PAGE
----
England's White Dragon

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Monday, 28 March 2011

How the Afghan elite borrowed freely from Kabul Bank

How the Afghan elite borrowed freely from Kabul Bank, being
like British MP’s seems to be the Afghan style? CORRUPTED

KABUL, Afghanistan — When a brother and nephew of an Afghan
vice president wanted to build up their fuel transport business, they took out
a $19 million loan from Kabul Bank. When a brother of the president wanted to
start a cement factory, he took out a $2.9 million loan; he also took out $7.9
million for a luxury townhouse in Dubai. When the bank’s chief executive
officer wanted to invest in newly built apartments in Kabul, he took almost $18

The terms were hard to beat: no collateral, little or no
interest. And repayment optional, at least in practice

Those are just a few of the loans detailed in a damning
internal report by Afghanistan’s own Central Bank, which depicts the Afghan
political elite as using Kabul Bank, the country’s biggest financial
institution, as their own private piggy bank.

The report both raises questions about why the authorities
did not act sooner, and suggests the answers lay in the political connections
of the bank’s officers and shareholders — the recipients of most of the roughly
$900 million in bad loans.

"Transparency and accountability were sacrificed to
widespread falsifications in order to cover up the use of influence," the
Central Bank’s officials wrote in the Oct. 20, 2010, report, a copy of which
was recently obtained by The New York Times.

“It was like a Ponzi scheme,” said a Western diplomat
familiar with the bank’s dealings. “The bank had to keep marketing and getting
more deposits to fund the loans that they weren’t getting interest on.”

The report also suggests that Kabul Bank’s long-term
finances are in far more dire shape than previously understood, which explains
why the Central Bank has been discussing putting the bank into receivership.
The International Monetary Fund is pressing for receivership as a condition of
renewing its program with Afghanistan. Lacking that, some key donors are
planning to withhold aid from the country.

Whether the government will approve the dissolution of the
bank is not yet clear, but whatever its future, as the Central Bank outlines in
its report, there will be high costs for the Afghan government, which will have
to make good on the nonperforming loans in order to keep depositors whole.

News reports on Sunday and Monday that the Central Bank had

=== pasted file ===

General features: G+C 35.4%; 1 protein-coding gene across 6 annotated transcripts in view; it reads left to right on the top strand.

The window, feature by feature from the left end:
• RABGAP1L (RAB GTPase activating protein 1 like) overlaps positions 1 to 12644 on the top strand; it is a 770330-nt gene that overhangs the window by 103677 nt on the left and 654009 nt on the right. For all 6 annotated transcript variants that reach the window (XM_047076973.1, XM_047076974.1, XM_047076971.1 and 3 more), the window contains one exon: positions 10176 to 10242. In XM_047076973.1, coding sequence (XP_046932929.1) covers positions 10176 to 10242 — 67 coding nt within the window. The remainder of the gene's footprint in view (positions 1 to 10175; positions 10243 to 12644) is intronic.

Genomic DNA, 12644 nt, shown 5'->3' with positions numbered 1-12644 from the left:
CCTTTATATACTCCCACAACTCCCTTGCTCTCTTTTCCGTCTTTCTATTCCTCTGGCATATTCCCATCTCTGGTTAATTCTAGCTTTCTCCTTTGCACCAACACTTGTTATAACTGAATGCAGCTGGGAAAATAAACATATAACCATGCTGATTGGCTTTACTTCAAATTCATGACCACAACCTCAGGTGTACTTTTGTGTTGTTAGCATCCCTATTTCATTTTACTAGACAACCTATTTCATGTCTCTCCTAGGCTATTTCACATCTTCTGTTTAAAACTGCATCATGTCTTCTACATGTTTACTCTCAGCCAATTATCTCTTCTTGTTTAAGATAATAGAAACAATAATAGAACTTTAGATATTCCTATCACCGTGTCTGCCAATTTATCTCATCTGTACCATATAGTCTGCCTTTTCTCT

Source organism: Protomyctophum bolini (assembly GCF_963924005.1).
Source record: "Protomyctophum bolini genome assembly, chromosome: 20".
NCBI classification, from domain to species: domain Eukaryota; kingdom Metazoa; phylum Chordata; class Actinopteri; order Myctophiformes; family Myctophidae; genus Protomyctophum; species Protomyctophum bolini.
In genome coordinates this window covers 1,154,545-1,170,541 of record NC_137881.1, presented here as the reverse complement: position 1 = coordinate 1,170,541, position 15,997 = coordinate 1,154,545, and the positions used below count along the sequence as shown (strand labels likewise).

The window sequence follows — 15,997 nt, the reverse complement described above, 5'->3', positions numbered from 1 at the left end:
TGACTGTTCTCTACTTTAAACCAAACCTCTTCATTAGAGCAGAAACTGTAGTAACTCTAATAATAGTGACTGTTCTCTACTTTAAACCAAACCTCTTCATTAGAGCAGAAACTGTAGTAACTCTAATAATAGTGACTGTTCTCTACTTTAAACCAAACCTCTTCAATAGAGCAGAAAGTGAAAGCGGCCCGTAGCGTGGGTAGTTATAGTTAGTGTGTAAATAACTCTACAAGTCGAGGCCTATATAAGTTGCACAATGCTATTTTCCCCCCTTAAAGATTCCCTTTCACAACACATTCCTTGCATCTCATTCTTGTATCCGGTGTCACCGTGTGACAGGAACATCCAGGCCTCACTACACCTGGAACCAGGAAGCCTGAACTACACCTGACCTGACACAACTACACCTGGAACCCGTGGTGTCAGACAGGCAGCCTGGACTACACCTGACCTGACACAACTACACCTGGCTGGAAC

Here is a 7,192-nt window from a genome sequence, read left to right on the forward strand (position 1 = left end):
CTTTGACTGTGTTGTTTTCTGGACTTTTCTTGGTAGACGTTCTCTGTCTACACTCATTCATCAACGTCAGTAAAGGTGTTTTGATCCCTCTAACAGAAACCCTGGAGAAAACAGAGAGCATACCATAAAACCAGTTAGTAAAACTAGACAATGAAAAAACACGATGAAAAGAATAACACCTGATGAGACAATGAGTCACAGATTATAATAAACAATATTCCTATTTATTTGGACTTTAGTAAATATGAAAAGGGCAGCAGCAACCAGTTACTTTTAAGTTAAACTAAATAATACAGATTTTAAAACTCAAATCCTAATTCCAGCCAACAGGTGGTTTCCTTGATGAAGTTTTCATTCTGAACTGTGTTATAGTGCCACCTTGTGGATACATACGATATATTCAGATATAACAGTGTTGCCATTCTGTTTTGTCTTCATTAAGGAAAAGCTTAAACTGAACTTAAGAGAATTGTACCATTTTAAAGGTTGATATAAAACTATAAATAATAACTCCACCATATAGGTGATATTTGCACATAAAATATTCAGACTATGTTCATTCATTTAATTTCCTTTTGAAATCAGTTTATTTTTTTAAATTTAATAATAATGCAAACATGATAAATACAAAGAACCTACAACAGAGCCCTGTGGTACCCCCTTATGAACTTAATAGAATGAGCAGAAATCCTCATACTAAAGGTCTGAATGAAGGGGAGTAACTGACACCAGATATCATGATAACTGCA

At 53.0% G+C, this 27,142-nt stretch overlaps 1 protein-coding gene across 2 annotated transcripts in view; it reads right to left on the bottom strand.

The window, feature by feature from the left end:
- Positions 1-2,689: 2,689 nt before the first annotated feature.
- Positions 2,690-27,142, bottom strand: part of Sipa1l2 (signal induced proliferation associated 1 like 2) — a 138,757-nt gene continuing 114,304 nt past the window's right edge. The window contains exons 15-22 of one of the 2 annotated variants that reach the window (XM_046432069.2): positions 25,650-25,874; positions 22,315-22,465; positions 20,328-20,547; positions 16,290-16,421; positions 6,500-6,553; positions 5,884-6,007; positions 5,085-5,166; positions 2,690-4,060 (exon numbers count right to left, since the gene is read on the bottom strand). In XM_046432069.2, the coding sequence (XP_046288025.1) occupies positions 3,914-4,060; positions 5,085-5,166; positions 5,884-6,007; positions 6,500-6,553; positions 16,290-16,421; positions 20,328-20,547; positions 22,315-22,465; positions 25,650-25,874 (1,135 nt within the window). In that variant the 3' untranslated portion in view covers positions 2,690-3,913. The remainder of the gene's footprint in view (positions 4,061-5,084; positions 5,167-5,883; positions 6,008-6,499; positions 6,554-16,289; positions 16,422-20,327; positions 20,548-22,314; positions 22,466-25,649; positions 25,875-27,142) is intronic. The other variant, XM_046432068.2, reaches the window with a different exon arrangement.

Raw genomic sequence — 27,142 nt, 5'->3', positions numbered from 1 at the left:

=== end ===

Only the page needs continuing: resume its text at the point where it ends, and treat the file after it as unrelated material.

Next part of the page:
formally decided to dissolve Kabul Bank were denied by officials at the Central
Bank and at the Afghan Ministry of Finance Sunday and Monday. "In fact no
decisions have been taken yet by the Central Bank and the government of
Afghanistan," said Said Ishaq Allawi, an adviser to the governor of the
Central Bank. "Technical issues are being discussed right now. No decision
has been made on the fate of Kabul Bank."

However, an Afghan banking official did confirm that the
Supreme Council of the Central Bank, its governing board, had voted in favor of
dissolution of Kabul Bank, putting its assets, deposits and remaining good
loans up for sale, and the rest into receivership. However, discussions are
continuing within the Central Bank on implementation of that decision, and the
Afghan government will have to approve the decision through a body called the
Financial Disputes Resolution Commission, said the official, who spoke on
condition of anonymity due to bank secrecy rules. Officials at the commission
said Monday they had not yet been notified of any move to dissolve Kabul Bank,
according to secretary Mahmadullah Firoz.

Mr. Allawi, the Central Bank spokesman, said the bank would
have no comment on the Central Bank’s internal report.

The sheer scale of the fraud and the lack of documentation
about where exactly the money went appears to have initially stunned Central
Bank officials. “All administrative bodies, supervisory bodies and
decision-making bodies in the bank” played a role in the fraud, wrote the
Central Bank’s internal auditors. So did the shareholders, who knew each other
personally and were involved in joint bank-financed ventures. They “engineered
extensive violations and used influence” with the bank’s executives, so that
they would have a ready source of money, the report said.

With considerable effort and only limited support from the
government, the Central Bank has belatedly tried to stem the flood of red ink.
Its officials have worked hard to secure loan repayment agreements from the
major borrowers and shareholders, but it has not been easy. Not all of them
agreed to repayment schedules. Others disputed the full amount of their loans
saying they should only have to repay a portion of the money. In some cases the
loans were for businesses from which little money could be recouped even if the
assets were sold off. For instance, the $98 million poured into Pamir Airways
could not be repaid by selling its small fleet of aging airplanes, which are now

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